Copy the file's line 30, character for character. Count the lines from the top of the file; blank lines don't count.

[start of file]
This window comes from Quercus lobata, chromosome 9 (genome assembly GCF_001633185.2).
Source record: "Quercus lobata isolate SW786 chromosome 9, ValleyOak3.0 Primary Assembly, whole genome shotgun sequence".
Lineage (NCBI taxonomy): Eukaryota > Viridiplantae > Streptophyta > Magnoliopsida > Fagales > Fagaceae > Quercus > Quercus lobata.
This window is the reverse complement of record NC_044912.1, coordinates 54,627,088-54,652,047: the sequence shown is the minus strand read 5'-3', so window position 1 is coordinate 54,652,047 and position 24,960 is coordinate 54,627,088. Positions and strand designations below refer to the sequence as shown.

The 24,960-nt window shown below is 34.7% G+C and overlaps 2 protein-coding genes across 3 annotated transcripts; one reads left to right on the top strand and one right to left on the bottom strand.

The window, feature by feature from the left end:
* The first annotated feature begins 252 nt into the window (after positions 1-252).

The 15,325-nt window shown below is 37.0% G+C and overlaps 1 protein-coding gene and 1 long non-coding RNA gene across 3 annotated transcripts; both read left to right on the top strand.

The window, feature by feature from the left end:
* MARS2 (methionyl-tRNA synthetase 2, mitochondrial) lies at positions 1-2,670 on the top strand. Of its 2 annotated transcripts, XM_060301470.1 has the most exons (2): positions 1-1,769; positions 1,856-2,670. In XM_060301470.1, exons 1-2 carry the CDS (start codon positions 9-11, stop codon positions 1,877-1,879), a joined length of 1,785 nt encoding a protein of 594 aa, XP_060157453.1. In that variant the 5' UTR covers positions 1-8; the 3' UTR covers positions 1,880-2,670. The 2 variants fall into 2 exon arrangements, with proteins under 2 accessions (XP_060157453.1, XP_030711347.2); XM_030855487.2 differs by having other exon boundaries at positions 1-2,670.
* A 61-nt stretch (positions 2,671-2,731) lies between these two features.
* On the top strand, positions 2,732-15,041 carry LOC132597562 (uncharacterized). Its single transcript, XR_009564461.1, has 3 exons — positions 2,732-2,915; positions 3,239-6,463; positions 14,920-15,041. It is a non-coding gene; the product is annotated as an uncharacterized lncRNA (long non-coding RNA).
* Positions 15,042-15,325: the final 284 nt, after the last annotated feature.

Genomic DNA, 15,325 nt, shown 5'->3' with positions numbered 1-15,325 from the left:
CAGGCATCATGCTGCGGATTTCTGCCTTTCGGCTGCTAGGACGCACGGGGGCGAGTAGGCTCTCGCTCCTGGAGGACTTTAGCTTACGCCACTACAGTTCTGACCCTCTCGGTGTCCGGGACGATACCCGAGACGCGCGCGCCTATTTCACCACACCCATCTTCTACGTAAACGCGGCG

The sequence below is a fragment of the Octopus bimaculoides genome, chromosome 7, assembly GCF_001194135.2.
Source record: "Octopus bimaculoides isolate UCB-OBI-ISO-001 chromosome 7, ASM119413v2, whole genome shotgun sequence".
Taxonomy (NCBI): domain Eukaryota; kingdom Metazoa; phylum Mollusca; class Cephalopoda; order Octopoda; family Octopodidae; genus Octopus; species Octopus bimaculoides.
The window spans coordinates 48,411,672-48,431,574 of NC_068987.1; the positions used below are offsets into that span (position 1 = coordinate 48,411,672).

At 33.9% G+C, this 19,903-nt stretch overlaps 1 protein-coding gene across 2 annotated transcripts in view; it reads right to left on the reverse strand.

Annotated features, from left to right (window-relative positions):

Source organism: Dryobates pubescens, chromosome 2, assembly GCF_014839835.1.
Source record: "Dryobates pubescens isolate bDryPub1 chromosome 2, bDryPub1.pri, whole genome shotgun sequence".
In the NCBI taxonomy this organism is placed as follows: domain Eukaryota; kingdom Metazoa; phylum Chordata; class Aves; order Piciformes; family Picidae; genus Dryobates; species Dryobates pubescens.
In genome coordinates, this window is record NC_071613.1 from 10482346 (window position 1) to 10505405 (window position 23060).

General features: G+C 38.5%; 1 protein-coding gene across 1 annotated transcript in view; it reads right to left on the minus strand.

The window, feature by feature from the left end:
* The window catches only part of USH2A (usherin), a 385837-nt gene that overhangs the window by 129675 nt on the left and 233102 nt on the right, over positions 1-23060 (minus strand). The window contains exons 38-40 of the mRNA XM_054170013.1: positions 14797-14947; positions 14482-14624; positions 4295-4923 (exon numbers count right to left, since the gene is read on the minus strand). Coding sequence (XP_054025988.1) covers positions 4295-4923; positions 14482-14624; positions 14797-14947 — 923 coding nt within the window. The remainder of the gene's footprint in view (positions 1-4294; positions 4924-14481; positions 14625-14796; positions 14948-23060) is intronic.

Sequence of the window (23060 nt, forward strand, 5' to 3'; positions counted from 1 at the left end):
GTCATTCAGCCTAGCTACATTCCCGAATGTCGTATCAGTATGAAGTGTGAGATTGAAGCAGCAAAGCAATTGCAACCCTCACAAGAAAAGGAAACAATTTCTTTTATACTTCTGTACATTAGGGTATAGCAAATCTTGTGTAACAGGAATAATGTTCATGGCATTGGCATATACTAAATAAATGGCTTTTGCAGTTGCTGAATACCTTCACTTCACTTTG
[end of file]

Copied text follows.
GTCATTCAGCCTAGCTACATTCCCGAATGTCGTATCAGTATGAAGTGTGAGATTGAAGCAGCAAAGCAATTGCAACCCTCACAAGAAAAGGAAACAATTTCTTTTATACTTCTGTACATTAGGGTATAGCAAATCTTGTGTAACAGGAATAATGTTCATGGCATTGGCATATACTAAATAAATGGCTTTTGCAGTTGCTGAATACCTTCACTTCACTTTG